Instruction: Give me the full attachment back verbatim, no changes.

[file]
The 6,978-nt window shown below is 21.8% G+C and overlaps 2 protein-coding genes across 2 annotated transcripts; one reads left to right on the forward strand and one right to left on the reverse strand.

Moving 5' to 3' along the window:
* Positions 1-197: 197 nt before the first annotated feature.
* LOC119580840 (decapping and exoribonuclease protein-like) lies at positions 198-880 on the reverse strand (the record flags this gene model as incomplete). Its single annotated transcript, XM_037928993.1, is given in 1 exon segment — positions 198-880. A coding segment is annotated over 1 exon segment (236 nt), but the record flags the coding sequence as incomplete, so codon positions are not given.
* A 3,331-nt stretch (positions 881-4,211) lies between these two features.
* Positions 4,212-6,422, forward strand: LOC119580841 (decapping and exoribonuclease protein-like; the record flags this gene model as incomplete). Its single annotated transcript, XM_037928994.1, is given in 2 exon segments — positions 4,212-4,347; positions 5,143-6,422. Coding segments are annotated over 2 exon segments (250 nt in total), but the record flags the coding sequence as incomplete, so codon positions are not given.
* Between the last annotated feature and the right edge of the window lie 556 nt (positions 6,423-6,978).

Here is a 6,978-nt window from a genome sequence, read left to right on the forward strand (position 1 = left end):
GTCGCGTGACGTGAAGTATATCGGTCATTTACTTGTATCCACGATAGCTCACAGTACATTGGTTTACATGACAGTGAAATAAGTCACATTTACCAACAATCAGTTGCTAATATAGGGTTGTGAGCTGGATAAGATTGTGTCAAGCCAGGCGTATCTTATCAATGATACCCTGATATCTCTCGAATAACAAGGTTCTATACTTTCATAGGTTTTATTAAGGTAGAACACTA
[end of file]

The 6,978-nt window shown below is 21.8% G+C and overlaps 2 protein-coding genes across 2 annotated transcripts; one reads left to right on the forward strand and one right to left on the reverse strand.

Moving 5' to 3' along the window:
* Positions 1-197: 197 nt before the first annotated feature.
* LOC119580840 (decapping and exoribonuclease protein-like) lies at positions 198-880 on the reverse strand (the record flags this gene model as incomplete). Its single annotated transcript, XM_037928993.1, is given in 1 exon segment — positions 198-880. A coding segment is annotated over 1 exon segment (236 nt), but the record flags the coding sequence as incomplete, so codon positions are not given.
* A 3,331-nt stretch (positions 881-4,211) lies between these two features.
* Positions 4,212-6,422, forward strand: LOC119580841 (decapping and exoribonuclease protein-like; the record flags this gene model as incomplete). Its single annotated transcript, XM_037928994.1, is given in 2 exon segments — positions 4,212-4,347; positions 5,143-6,422. Coding segments are annotated over 2 exon segments (250 nt in total), but the record flags the coding sequence as incomplete, so codon positions are not given.
* Between the last annotated feature and the right edge of the window lie 556 nt (positions 6,423-6,978).

Here is a 6,978-nt window from a genome sequence, read left to right on the forward strand (position 1 = left end):
GTCGCGTGACGTGAAGTATATCGGTCATTTACTTGTATCCACGATAGCTCACAGTACATTGGTTTACATGACAGTGAAATAAGTCACATTTACCAACAATCAGTTGCTAATATAGGGTTGTGAGCTGGATAAGATTGTGTCAAGCCAGGCGTATCTTATCAATGATACCCTGATATCTCTCGAATAACAAGGTTCTATACTTTCATAGGTTTTATTAAGGTAGAACACTA